Playing to the Crowd

Last updated : 17 January 2005 By Richard Oldroyd

Steve Cotterill - has fashioned a disciplined, highly effective unit
What is more, football fans really are a funny old breed. Not so much those who follow Manchester United and the rest at the top of the tree, weaned on superstars, glitz and glamour, but certainly those of us further down the ladder who choose to watch an inferior product.

Cast your mind back to July, when our squad list would have fitted on a first-class stamp. Those days of summer might seem a long time ago, particularly the other week when Turf Moor was partially submerged, but back then, optimism was not high. Practice matches were barely five aside, and most of us had concluded that without a bit of investment on roughly doubling that existing eight man first team, we would be aiming for 21st place and survival.

By those standards, then, the season is a roaring success. A disciplined, highly effective unit has been fashioned by Steve Cotterill, which requires three wins and a draw to effectively achieve that with 19 games still remaining. Hell, we’re tenth, and we are five points shy of the play-offs, with two games in hand. We’re not going to get promoted, but even yours truly, a pessimist by instinct when it comes to this football club, was dangerously close to a touch of optimism looking forward at new year.

It hasn’t been pretty. Organisation and defensive proficiency have been the buzzwords, rather than flair and attacking prowess. We’ve scored an average of less than a goal a game, although we’ve conceded even fewer. But most of us would prefer this to what we were expecting this season, and indeed what we have experienced over the previous two campaigns.

The foundations have been laid for a really quite decent team to emerge, built upon the reliability of our reconstructed back line, and the likes of Grant and Hyde in midfield. Yet the optimism that really ought to be engendering seems to have been pricked in recent times. Undoubtedly, the sale of Robbie Blake is in a large part to do with this, given that he was the lone source of goals. The fact that the Turf Moor PR department appears to be being run along the same lines as Fawlty Towers isn’t helping.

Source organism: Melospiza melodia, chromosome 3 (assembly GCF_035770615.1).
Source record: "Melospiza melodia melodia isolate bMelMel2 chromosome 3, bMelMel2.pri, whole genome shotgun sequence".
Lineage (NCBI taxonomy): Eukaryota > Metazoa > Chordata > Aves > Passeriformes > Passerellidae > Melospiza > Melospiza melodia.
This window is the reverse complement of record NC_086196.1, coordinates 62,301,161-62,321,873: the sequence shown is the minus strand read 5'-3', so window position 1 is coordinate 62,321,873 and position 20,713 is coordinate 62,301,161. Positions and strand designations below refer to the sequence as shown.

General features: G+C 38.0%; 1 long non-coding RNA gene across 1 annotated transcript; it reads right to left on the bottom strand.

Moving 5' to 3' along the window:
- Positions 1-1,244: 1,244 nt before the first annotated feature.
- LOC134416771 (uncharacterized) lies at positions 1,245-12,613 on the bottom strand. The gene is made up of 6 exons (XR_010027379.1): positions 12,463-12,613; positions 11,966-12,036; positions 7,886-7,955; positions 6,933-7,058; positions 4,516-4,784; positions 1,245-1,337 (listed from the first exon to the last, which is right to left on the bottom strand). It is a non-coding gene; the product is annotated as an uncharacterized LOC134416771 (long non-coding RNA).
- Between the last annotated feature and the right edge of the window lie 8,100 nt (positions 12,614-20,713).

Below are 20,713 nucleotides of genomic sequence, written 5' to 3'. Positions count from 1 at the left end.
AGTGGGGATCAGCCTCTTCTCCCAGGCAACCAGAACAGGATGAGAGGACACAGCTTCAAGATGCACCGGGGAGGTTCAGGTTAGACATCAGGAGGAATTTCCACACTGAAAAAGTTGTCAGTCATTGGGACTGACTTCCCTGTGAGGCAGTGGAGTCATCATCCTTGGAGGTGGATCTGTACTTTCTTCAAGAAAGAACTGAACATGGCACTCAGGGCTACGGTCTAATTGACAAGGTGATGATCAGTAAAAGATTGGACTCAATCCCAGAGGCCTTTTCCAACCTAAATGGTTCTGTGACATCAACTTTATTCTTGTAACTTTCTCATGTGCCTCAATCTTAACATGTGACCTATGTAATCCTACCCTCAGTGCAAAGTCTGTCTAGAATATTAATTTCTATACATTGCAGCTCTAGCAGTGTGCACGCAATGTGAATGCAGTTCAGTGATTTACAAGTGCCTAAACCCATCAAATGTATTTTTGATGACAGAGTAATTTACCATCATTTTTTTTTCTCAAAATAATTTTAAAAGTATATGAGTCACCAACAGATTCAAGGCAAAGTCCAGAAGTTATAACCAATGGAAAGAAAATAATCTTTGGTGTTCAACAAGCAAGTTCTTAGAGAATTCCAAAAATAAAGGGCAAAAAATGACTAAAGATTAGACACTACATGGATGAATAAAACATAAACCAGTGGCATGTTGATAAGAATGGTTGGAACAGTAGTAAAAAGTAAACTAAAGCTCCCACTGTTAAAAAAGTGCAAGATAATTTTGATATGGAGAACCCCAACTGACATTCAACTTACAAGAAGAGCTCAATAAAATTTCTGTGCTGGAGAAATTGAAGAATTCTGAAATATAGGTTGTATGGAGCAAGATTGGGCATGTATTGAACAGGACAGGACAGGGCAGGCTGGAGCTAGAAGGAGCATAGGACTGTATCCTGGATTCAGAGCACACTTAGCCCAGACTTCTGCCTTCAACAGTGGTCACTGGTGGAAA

Robbie Blake - was the lone source of goals
I sense that, despite the results, there is a growing frustration that we are hamstrung in our attempts to kick on from this position. Particularly without Blake, there is nothing left to hope for this season already – we can’t realistically hope for promotion, and there isn’t even the desperate hope that we will stay up to fray nerve ends and keep the suspense alive.

What’s more, without Blake, the side is even more bereft of inspiration. Since he left, Burnley games have yielded two goals in three games. They both happened to be for the Clarets, so we’ve gained seven points, but excitement has been at a premium.

All in all, supporters are hastily forgetting the doom and gloom of July, and newly raised expectations and aspirations are seemingly being dashed. Not entirely rational, you might say. But there you have it – football fans are a strange breed. No matter how well our team is doing, we always want more.

At the moment, Burnley fans largely want some of the Blake dosh investing on a couple more players, both to add a bit of dash to our play, and to revive those hopes for a couple more months that we might sneak in the back door of the play-offs. In many ways it might be prudent to wait, shop around and find the bargains, rather than paying over the odds for someone who might prove to be a flop. Certainly, I’d suggest that to be the most sensible route, at least in football terms.

Yet there is another dimension to consider – those football fans; you and I, thirsty for success. Go through to the summer with the current squad, and we will stay up, but we aren’t going to attract too many admirers. As tedium sets in, so does ambivalence, causing gates to drop, and perhaps even season ticket sales as well.

For right or for wrong, fans will attribute the failure to bring in anyone in the near future to a lack of any sort of ambition. And that is a dangerous situation for the club to arrive at, with fans still reeling from the sale of the ground. Assertions of poverty aren’t going to wash with a public who only begrudgingly accepted that deal on the basis that it would wipe out our debts. The negative vibes will only alienate a supporter basis already increasingly sceptical of what the club says.

So perhaps it’s time for the club to be media savvy. Maybe it would be prudent for us to bring someone in – as much as anything else, to humour those fans before the optimism that Steve Cotterill’s achievements should lead to is completely killed dead. Not to break the bank, but to throw fans a bone and keep them interested, both for this season and indeed for next.

Without those superstars and that yearly diet of success, supporters of clubs like Burnley need licence to dream. Being a football fan isn’t necessarily about unadulterated pleasure, but it is about escapism, about imagining one of the current team hitting home that promotion clinching strike in a quiet moment. Without pleasure, and without hopes of anything more than mediocrity to sustain the dream, the wavers will vote with their feet.

That is something we really cannot afford.